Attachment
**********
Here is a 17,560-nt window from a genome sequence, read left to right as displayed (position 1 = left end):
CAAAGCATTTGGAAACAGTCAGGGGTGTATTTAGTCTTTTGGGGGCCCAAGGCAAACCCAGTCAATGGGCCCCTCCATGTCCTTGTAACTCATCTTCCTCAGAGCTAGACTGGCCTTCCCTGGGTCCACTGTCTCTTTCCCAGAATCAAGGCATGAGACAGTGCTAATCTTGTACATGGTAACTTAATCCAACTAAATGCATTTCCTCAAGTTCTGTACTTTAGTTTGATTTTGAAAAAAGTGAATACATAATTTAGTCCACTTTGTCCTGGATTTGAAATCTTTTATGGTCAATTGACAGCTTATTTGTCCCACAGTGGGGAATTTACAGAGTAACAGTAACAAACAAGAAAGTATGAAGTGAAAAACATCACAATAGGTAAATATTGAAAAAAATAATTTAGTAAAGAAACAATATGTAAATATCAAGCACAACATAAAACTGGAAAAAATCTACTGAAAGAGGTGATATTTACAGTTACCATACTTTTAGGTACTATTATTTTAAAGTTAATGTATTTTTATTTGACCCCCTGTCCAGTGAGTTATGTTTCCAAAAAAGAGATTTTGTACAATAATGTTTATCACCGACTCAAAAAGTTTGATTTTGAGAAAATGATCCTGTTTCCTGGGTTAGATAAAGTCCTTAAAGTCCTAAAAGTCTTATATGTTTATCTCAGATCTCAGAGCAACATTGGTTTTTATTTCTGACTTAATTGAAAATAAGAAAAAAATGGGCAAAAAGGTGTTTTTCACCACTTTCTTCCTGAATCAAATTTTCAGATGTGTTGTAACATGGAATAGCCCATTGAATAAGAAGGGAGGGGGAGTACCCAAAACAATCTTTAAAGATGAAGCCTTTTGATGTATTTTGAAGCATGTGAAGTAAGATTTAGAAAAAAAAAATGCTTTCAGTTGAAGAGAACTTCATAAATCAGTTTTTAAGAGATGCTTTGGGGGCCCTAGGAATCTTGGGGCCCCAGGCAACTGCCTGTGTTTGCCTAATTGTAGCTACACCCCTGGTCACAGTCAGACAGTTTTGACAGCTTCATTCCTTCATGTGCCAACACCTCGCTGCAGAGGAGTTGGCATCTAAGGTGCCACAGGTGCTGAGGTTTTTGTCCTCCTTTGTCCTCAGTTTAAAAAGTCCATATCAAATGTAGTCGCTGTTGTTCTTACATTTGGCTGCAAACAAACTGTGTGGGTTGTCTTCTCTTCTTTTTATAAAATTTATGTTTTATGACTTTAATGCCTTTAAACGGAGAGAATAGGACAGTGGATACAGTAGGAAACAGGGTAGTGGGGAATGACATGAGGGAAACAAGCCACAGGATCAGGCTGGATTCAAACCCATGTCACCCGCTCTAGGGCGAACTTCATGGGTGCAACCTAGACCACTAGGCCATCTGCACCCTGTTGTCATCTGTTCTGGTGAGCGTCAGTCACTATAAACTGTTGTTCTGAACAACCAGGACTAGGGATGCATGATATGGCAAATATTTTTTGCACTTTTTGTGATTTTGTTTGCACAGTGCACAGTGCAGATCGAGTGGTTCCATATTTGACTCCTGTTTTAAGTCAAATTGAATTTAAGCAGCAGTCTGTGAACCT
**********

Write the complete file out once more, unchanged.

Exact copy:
Here is a 17,560-nt window from a genome sequence, read left to right as displayed (position 1 = left end):
CAAAGCATTTGGAAACAGTCAGGGGTGTATTTAGTCTTTTGGGGGCCCAAGGCAAACCCAGTCAATGGGCCCCTCCATGTCCTTGTAACTCATCTTCCTCAGAGCTAGACTGGCCTTCCCTGGGTCCACTGTCTCTTTCCCAGAATCAAGGCATGAGACAGTGCTAATCTTGTACATGGTAACTTAATCCAACTAAATGCATTTCCTCAAGTTCTGTACTTTAGTTTGATTTTGAAAAAAGTGAATACATAATTTAGTCCACTTTGTCCTGGATTTGAAATCTTTTATGGTCAATTGACAGCTTATTTGTCCCACAGTGGGGAATTTACAGAGTAACAGTAACAAACAAGAAAGTATGAAGTGAAAAACATCACAATAGGTAAATATTGAAAAAAATAATTTAGTAAAGAAACAATATGTAAATATCAAGCACAACATAAAACTGGAAAAAATCTACTGAAAGAGGTGATATTTACAGTTACCATACTTTTAGGTACTATTATTTTAAAGTTAATGTATTTTTATTTGACCCCCTGTCCAGTGAGTTATGTTTCCAAAAAAGAGATTTTGTACAATAATGTTTATCACCGACTCAAAAAGTTTGATTTTGAGAAAATGATCCTGTTTCCTGGGTTAGATAAAGTCCTTAAAGTCCTAAAAGTCTTATATGTTTATCTCAGATCTCAGAGCAACATTGGTTTTTATTTCTGACTTAATTGAAAATAAGAAAAAAATGGGCAAAAAGGTGTTTTTCACCACTTTCTTCCTGAATCAAATTTTCAGATGTGTTGTAACATGGAATAGCCCATTGAATAAGAAGGGAGGGGGAGTACCCAAAACAATCTTTAAAGATGAAGCCTTTTGATGTATTTTGAAGCATGTGAAGTAAGATTTAGAAAAAAAAAATGCTTTCAGTTGAAGAGAACTTCATAAATCAGTTTTTAAGAGATGCTTTGGGGGCCCTAGGAATCTTGGGGCCCCAGGCAACTGCCTGTGTTTGCCTAATTGTAGCTACACCCCTGGTCACAGTCAGACAGTTTTGACAGCTTCATTCCTTCATGTGCCAACACCTCGCTGCAGAGGAGTTGGCATCTAAGGTGCCACAGGTGCTGAGGTTTTTGTCCTCCTTTGTCCTCAGTTTAAAAAGTCCATATCAAATGTAGTCGCTGTTGTTCTTACATTTGGCTGCAAACAAACTGTGTGGGTTGTCTTCTCTTCTTTTTATAAAATTTATGTTTTATGACTTTAATGCCTTTAAACGGAGAGAATAGGACAGTGGATACAGTAGGAAACAGGGTAGTGGGGAATGACATGAGGGAAACAAGCCACAGGATCAGGCTGGATTCAAACCCATGTCACCCGCTCTAGGGCGAACTTCATGGGTGCAACCTAGACCACTAGGCCATCTGCACCCTGTTGTCATCTGTTCTGGTGAGCGTCAGTCACTATAAACTGTTGTTCTGAACAACCAGGACTAGGGATGCATGATATGGCAAATATTTTTTGCACTTTTTGTGATTTTGTTTGCACAGTGCACAGTGCAGATCGAGTGGTTCCATATTTGACTCCTGTTTTAAGTCAAATTGAATTTAAGCAGCAGTCTGTGAACCT